Ozone layer hole will 'totally heal within 50 years'

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The measures taken to fix the damage will also have an important beneficial effect on climate change, as some of the gases that caused the ozone layer to thin and in places disappear also contribute to warming the atmosphere.

The ozone layer's increasing health has been put down to the 1987 Montreal Protocol - an global treaty banning ozone-depleting chemicals, including chlorofluorocarbons (CFCs), alongside new technology.

The decline in CFCs in our atmosphere as a result of those measures now mean the ozone layer is expected to have fully recovered sometime in the 2060s, according to the report by the UN Environment Programme, World Meteorological Organization, European Commission and other bodies.

The healing signs of ozone layer was revealed on Monday by a new assessment report on Montreal Protocol (MP), the over 30-year-old global treaty which deals with reduction of ozone-depleting substances.

This year, the ozone hole over the South Pole peaked at almost 9.6 million square miles - which is still about 16% smaller than the biggest hole recorded.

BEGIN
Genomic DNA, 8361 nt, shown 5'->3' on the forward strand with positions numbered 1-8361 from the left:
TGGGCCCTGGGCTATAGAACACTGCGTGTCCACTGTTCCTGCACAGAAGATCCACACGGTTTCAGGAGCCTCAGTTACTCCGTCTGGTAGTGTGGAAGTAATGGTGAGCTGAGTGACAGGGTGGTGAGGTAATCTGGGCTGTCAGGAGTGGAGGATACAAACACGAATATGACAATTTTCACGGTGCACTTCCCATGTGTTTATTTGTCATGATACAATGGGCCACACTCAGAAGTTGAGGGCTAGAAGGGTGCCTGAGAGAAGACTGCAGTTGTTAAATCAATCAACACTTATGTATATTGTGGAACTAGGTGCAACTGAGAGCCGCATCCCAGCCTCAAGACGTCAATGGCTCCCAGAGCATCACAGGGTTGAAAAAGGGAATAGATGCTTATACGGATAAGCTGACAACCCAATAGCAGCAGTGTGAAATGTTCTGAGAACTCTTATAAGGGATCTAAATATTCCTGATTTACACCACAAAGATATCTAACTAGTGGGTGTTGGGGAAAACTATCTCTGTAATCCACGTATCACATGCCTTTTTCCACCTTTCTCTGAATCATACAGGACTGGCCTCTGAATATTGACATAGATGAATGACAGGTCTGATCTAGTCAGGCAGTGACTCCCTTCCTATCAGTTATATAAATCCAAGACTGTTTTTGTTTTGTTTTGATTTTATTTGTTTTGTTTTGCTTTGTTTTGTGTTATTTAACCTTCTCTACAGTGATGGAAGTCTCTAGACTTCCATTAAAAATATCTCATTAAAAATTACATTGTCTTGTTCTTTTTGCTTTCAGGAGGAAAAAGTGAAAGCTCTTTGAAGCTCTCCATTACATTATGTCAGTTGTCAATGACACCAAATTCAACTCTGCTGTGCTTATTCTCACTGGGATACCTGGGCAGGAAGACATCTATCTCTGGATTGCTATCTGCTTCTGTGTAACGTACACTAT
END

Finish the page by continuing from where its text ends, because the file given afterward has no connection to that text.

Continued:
If nothing had been done to stop the thinning, the world would have destroyed two-thirds of its ozone layer by 2065, he warned. Without it, skin and eye damage can occur, and evidence suggests a rise in skin cancers associated with the thinning of the ozone layer.

At the recovery rates projected by the United Nations report, the northern hemisphere and mid-latitude ozone is scheduled to heal completely by the 2030s, followed by the southern hemisphere in the 2050s and polar regions by 2060.

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'We are only at a point where recovery may have started, ' Mr Toon said.

"It's really good news", Newman said of the protective layer's recovery.

Recent reports have found that emissions of a banned CFC are increasing in China - something the Chinese government has vowed to crack down on. Newman said we'll need to ensure that the replacements for these gases don't worsen global warming.

The Montreal Protocol was finalized in 1987 in response to the realization that numerous chemicals used in aerosols, air conditioning systems, refrigerators, and industrial solvents were eroding the planet's stratosphere, creating a hole and allowing harmful levels of ultraviolet radiation to seep through the ozone layer.

But an amendment to the Montreal Protocol is set to come into place next year which will ban the chemical.

"I don't think we can do a victory lap until 2060", Newman told AP.

Erik Solheim, head of UN Environment, described the Montreal Protocol as "one of the most successful multilateral agreements in history". "The careful mix of authoritative science and collaborative action that has defined the protocol for more than 30 years and was set to heal our ozone layer is precisely why the Kigali amendment holds such promise for climate action in future".

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